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Quartz | Level 8

We are trying to setup permissions in SAS Management Console using ACT.


Our objective is to restrict write access certain tables.

We are using EG to read/modify tables.

We have created an ACT object and we have given only “Read Metadata” and “Read” permissions. All other actions are set to Deny. After creating ACT, we have assigned the ACT to a specific table.

We have double check that the table is effective with latest permissions from ACT.  However, the user can still edit the table using EG even though “Write” permission is set to Deny.

Note: Parent folder of this library also does not have WriteMetadata/Write Permission


Any tips/suggestions?


Thanks in advance


There's a lot to learn with doing SAS metadata permissions and so I'll point you at @PaulHomes 's really excellent and useful link:


For starters you apply ACTs to User Groups, not to files.


Also it's worth pointing out that these permissions apply only to metadata libraries referenced in your SAS programs. If someone runs a LIBNAME statement in a program, then that bypasses metadata permissions. The same applies at the OS level where deleting or renaming a SAS dataset file is still possible. It all depends on what level of security you want. Locking down SAS libraries completely is possible but it is complex to setup and there are maintenance overheads as well. If you are just wanting to make accidental overwriting less possible in SAS then metadata protection could be enough.

Rhodochrosite | Level 12

I suspect the issue you are encountering is that you are using the SAS BASE engine to access data which ignores the R,W,C,D metadata permissions. Also whether the ReadMetadata permission is considered depends on how the SAS library is being assigned.


To enforce metadata "data" permissions you need to add a layer on top such as the SAS Metadata Libname Engine (see Metadata LIBNAME Engine or SAS Metadata Bound Libraries (see SAS 9.4 Guide to Metadata-Bound Libraries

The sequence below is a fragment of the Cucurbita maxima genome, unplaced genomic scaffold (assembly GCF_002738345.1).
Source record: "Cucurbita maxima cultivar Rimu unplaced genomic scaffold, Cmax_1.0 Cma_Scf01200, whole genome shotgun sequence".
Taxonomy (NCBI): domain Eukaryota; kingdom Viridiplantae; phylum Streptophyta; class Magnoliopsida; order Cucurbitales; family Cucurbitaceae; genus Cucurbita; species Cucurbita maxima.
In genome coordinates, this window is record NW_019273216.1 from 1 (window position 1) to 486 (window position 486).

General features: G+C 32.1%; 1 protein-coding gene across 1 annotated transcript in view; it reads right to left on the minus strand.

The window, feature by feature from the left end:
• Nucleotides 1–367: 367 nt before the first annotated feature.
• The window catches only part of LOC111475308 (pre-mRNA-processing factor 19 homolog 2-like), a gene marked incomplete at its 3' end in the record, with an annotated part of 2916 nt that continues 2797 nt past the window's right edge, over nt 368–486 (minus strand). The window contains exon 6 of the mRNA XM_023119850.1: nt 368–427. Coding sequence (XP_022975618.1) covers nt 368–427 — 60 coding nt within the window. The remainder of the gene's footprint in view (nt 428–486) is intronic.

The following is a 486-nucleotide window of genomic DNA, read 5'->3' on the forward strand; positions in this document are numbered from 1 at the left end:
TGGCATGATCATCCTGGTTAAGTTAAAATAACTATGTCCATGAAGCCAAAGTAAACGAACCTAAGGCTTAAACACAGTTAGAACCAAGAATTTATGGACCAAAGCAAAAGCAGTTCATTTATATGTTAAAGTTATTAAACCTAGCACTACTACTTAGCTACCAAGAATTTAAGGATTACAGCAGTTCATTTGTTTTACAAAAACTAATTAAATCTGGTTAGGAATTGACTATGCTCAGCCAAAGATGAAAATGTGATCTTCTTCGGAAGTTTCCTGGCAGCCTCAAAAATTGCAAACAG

Controlling access to data through SAS metadata can be complicated and I think this is in part because with SAS 9 they had to walk a fine line between providing access via metadata but also maintaining backward compatibility for decades of legacy code that was written before the SAS Metadata Server existed. A SAS administrator can try to control access through the metadata authorization layer but needs to be aware that those access controls only work in some scenarios and that savvy coders can try to bypass them using traditional techniques with SAS libname statements. There are a variety of ways to try and prevent this but, as @SASKiwi mentions, it comes with complexity and maintenance overheads. Deciding on which technique to use also depends on to what extent are you trying to secure access to data: are you doing it for convenience or user experience where you want to limit access by default but are not concerned if some knowledgeable people can bypass it?; or are you doing it for security where you don't want anyone to be able to bypass it? For the former I would suggest the Metadata Libname Engine and for the latter I would recommend SAS Metadata Bound Libraries.


Of course another technique is to use a SAS/ACCESS engine and house the data in a 3rd party database which has it own authorization layer.

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